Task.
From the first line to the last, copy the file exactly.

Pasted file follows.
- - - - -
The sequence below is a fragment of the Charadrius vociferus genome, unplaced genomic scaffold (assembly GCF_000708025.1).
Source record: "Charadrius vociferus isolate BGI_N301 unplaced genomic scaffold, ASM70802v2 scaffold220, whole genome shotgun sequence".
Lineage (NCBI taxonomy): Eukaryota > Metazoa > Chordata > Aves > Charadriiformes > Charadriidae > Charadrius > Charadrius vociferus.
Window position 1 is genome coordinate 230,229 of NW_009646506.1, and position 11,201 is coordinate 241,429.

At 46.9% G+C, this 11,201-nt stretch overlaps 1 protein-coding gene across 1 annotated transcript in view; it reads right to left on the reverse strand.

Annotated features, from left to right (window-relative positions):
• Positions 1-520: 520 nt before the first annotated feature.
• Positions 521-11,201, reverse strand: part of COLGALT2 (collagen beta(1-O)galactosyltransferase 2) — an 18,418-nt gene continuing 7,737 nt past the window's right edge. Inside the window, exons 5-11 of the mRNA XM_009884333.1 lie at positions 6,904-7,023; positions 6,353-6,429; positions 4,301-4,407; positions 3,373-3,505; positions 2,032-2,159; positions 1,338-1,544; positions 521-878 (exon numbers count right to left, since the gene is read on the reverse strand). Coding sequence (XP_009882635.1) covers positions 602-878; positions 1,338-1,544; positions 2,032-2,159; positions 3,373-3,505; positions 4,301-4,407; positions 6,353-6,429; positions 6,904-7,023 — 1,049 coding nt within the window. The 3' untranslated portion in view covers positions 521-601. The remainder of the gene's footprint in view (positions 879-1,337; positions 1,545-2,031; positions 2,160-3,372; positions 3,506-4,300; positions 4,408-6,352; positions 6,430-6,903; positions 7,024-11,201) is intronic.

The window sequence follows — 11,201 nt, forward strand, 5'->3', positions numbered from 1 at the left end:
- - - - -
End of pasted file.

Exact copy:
The sequence below is a fragment of the Charadrius vociferus genome, unplaced genomic scaffold (assembly GCF_000708025.1).
Source record: "Charadrius vociferus isolate BGI_N301 unplaced genomic scaffold, ASM70802v2 scaffold220, whole genome shotgun sequence".
Lineage (NCBI taxonomy): Eukaryota > Metazoa > Chordata > Aves > Charadriiformes > Charadriidae > Charadrius > Charadrius vociferus.
Window position 1 is genome coordinate 230,229 of NW_009646506.1, and position 11,201 is coordinate 241,429.

At 46.9% G+C, this 11,201-nt stretch overlaps 1 protein-coding gene across 1 annotated transcript in view; it reads right to left on the reverse strand.

Annotated features, from left to right (window-relative positions):
• Positions 1-520: 520 nt before the first annotated feature.
• Positions 521-11,201, reverse strand: part of COLGALT2 (collagen beta(1-O)galactosyltransferase 2) — an 18,418-nt gene continuing 7,737 nt past the window's right edge. Inside the window, exons 5-11 of the mRNA XM_009884333.1 lie at positions 6,904-7,023; positions 6,353-6,429; positions 4,301-4,407; positions 3,373-3,505; positions 2,032-2,159; positions 1,338-1,544; positions 521-878 (exon numbers count right to left, since the gene is read on the reverse strand). Coding sequence (XP_009882635.1) covers positions 602-878; positions 1,338-1,544; positions 2,032-2,159; positions 3,373-3,505; positions 4,301-4,407; positions 6,353-6,429; positions 6,904-7,023 — 1,049 coding nt within the window. The 3' untranslated portion in view covers positions 521-601. The remainder of the gene's footprint in view (positions 879-1,337; positions 1,545-2,031; positions 2,160-3,372; positions 3,506-4,300; positions 4,408-6,352; positions 6,430-6,903; positions 7,024-11,201) is intronic.

The window sequence follows — 11,201 nt, forward strand, 5'->3', positions numbered from 1 at the left end: